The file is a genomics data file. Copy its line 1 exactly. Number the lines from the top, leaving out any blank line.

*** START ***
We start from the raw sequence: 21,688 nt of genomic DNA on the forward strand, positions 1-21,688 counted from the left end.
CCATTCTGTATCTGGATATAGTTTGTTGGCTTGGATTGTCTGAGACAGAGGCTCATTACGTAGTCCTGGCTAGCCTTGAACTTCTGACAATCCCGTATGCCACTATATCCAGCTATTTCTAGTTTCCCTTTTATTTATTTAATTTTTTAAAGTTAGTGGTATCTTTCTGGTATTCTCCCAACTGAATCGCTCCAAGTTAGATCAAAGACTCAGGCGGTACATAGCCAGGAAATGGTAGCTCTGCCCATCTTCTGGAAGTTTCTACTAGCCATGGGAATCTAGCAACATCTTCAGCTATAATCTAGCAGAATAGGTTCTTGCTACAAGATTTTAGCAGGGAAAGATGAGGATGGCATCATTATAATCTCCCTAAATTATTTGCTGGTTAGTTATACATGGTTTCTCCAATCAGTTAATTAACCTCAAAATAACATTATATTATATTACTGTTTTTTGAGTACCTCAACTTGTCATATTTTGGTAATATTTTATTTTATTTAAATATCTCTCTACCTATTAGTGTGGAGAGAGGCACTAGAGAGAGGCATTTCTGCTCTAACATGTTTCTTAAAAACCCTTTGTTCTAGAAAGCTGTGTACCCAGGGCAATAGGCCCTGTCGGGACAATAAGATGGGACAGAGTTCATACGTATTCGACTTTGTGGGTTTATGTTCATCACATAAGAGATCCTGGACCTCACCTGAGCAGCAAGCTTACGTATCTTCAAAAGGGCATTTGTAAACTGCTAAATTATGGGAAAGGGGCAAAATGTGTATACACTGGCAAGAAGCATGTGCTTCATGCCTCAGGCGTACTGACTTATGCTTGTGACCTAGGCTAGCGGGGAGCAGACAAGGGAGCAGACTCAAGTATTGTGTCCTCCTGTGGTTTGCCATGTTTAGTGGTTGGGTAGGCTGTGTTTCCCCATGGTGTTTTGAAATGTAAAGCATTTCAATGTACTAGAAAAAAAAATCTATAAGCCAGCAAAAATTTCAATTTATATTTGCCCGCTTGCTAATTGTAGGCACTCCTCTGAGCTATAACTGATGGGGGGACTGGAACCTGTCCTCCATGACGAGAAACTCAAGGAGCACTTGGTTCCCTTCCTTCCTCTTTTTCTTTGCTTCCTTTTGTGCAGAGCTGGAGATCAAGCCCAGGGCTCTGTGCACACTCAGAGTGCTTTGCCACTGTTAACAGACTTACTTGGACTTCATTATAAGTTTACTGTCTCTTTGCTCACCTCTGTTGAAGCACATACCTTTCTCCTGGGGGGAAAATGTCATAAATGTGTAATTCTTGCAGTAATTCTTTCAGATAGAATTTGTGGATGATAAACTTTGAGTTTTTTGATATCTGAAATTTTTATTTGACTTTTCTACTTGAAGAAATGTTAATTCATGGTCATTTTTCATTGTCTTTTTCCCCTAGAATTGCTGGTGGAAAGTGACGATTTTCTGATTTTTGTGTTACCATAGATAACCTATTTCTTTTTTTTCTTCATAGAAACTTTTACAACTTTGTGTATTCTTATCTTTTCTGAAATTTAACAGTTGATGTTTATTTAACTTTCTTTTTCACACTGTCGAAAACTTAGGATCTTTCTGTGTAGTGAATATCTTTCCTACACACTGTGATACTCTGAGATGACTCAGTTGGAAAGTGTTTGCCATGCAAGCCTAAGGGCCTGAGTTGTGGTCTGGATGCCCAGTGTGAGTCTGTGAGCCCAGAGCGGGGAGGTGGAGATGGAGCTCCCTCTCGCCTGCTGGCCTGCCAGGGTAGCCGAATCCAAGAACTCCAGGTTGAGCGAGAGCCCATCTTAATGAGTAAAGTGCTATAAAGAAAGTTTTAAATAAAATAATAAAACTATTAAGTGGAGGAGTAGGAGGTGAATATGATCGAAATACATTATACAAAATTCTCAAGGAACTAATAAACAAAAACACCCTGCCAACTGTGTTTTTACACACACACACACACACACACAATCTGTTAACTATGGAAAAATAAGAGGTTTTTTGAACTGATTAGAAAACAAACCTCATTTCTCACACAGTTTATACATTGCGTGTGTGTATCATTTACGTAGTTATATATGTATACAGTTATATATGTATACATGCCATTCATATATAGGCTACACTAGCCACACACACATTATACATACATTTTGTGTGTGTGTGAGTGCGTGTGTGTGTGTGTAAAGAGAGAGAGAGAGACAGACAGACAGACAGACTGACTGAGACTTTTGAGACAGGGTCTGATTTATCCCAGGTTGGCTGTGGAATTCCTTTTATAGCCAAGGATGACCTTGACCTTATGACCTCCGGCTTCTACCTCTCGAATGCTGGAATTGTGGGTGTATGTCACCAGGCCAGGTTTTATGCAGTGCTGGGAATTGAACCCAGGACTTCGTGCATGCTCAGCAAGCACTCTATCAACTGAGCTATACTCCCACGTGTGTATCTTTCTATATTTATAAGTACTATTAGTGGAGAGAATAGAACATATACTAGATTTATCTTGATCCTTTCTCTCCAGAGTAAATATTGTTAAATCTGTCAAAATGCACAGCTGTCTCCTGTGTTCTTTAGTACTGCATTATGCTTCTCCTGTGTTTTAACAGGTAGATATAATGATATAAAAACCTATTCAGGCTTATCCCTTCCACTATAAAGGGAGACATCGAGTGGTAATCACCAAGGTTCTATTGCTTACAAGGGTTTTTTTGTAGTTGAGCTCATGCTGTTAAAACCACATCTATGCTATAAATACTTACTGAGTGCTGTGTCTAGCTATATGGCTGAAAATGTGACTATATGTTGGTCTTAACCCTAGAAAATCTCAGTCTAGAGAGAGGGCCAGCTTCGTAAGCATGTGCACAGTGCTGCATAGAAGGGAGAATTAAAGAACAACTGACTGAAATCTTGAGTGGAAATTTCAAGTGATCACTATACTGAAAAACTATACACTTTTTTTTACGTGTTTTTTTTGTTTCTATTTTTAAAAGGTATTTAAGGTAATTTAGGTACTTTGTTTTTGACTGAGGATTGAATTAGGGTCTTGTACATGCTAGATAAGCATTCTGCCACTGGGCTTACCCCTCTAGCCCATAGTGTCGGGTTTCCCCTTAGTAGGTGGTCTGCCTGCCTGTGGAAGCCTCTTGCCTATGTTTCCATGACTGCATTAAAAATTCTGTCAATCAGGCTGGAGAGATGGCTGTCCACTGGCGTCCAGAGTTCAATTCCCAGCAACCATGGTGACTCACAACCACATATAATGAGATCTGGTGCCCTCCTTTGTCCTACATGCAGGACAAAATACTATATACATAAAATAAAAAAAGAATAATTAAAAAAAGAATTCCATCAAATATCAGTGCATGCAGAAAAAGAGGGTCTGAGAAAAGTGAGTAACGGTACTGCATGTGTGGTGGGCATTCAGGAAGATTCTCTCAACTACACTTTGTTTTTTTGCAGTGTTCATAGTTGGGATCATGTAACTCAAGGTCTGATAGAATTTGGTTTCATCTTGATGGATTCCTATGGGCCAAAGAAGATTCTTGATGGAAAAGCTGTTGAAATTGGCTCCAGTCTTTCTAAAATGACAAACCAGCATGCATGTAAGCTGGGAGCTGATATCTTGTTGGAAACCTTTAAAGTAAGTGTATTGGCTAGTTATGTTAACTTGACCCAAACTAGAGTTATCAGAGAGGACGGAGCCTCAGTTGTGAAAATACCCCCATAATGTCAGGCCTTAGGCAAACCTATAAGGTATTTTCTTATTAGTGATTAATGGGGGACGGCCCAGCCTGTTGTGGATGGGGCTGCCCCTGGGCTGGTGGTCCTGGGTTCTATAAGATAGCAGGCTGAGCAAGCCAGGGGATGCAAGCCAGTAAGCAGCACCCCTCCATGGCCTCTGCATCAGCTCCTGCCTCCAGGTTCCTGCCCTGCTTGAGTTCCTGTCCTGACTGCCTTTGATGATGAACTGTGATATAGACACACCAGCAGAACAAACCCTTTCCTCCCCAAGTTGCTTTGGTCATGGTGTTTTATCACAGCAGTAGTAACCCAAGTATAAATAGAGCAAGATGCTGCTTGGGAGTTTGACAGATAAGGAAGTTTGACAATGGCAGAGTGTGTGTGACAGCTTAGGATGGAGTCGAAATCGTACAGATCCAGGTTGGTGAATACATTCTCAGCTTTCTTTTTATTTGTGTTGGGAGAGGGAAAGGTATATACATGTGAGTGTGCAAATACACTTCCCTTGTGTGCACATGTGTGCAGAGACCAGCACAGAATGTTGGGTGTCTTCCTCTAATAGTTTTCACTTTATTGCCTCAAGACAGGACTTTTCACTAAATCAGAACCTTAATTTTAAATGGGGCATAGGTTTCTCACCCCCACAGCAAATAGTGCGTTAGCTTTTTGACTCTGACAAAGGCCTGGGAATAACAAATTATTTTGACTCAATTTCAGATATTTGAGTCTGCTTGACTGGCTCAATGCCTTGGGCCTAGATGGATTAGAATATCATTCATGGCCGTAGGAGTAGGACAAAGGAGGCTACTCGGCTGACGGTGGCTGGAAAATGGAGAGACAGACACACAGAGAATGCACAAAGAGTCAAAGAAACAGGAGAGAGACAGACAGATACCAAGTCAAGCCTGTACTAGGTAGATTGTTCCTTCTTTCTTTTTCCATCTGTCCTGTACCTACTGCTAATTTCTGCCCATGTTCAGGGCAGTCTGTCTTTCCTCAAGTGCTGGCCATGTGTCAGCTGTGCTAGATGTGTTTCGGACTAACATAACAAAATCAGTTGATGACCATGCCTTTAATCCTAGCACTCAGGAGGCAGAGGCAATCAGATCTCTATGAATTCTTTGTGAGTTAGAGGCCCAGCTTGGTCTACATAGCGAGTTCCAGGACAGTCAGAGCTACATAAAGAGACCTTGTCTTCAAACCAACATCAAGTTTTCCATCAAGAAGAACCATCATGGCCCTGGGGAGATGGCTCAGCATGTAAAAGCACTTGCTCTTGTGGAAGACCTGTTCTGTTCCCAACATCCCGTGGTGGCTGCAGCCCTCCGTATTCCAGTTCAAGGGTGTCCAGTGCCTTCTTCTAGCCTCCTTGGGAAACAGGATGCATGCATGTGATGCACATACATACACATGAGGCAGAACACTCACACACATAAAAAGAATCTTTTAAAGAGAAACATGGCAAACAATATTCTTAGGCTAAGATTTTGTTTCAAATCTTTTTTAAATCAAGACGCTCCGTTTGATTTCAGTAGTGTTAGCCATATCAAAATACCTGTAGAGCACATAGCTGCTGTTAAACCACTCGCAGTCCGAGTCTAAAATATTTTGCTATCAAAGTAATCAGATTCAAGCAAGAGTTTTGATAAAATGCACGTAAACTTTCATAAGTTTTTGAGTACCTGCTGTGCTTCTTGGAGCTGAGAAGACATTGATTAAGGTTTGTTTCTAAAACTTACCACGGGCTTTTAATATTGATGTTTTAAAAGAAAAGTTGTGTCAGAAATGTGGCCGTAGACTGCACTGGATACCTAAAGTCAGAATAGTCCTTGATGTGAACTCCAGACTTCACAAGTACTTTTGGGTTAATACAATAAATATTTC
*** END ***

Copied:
We start from the raw sequence: 21,688 nt of genomic DNA on the forward strand, positions 1-21,688 counted from the left end.